8:00am PT by Chris Gardner
Oscar Winner Matthew A. Cherry on Importance of Backing Black Stars Who Speak Out
Thousands of Black Lives Matter supporters were gathered in London’s Hyde Park on June 3 as Star Wars actor John Boyega grabbed a megaphone to deliver an impassioned speech against racism and police brutality. It was his words about facing a potential backlash in Hollywood — “I don’t know if I’m going to have a career after this, but fuck that" — that led Oscar-winning filmmaker Matthew Cherry to stand up for the 28-year-old star.
“I would work with John Boyega and I urge other non-black creators to affirm that they have his back as well,” tweeted Cherry to his 243,000 followers. The response was overwhelming to say the least, with confirmations from Lin-Manuel Miranda, Paul Feig, Elizabeth Banks, Edgar Wright, Cathy Yan, Olivia Wilde, Duncan Jones, Seth Grahame-Smith, Rob Delaney, Nina Jacobson, casting director Mike Page, Bill Lawrence, Chris Miller, Zack Bornstein, Jack Thorne, Charlie Brooker, Rodney Rothman, and Dan Hernandez and countless others, following separate nods from Jordan Peele, J.J. Abrams and Victoria Mahoney.
During a phone interview with The Hollywood Reporter, Cherry says it is a line his peers are forced to walk. “As black creatives, you want to work, you want to continue to use your instrument to make the world a better place and put out great depictions of people that look like you, but a lot of times when you want to speak your mind, there’s always a question: ‘Am I going to get blackballed for this?’ John just saying it plainly, for me, I wanted people to speak up and say they got his back.”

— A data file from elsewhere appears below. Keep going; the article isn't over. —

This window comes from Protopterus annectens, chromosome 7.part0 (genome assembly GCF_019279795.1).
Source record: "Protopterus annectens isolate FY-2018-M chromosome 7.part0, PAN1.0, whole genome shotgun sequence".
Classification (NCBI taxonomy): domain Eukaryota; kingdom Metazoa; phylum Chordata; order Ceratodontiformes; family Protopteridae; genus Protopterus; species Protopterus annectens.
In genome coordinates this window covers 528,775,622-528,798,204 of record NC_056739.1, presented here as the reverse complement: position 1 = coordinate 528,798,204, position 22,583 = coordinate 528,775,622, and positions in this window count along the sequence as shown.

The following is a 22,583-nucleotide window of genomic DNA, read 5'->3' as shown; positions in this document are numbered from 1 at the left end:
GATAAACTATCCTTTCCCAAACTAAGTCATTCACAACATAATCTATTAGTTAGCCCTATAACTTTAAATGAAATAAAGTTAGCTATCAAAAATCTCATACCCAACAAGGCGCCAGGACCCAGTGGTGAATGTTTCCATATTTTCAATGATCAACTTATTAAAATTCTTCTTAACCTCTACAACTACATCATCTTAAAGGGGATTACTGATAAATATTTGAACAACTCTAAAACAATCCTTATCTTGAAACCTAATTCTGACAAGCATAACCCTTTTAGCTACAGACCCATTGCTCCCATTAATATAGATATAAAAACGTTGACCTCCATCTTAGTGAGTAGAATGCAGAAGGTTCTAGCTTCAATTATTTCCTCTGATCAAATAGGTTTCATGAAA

I would work with John Boyega and I urge other Non-Black creators to affirm that they have his back as well. https://t.co/SqXgmIS5aR— Matthew A. Cherry (@MatthewACherry) June 3, 2020
The Hair Love filmmaker then proposed the same for Keke Palmer and Gabrielle Union, and later Monique. Palmer engaged with National Guard soldiers in L.A., asking them to “march with us,” while Union filed a complaint with NBC, alleging racist behavior and a toxic culture on the set of America’s Got Talent. “It can’t just be for black men, it has to be for black women, trans [men and women] and all of those in the LGBTQ community.”
He called for non-black creators specifically to voice their support, because “[Black people] are not the people perpetrating” any backlash. Seeing the swell of support for everyone in his comments has been validating, adds Cherry, who says artists standing up for what is right should never be an issue. “We shouldn’t have to fear consequences from prospective jobs, especially if what you’re saying isn’t at all controversial. This is the right side of history. Saying that black lives matter and police brutality needs to stop is not controversial.”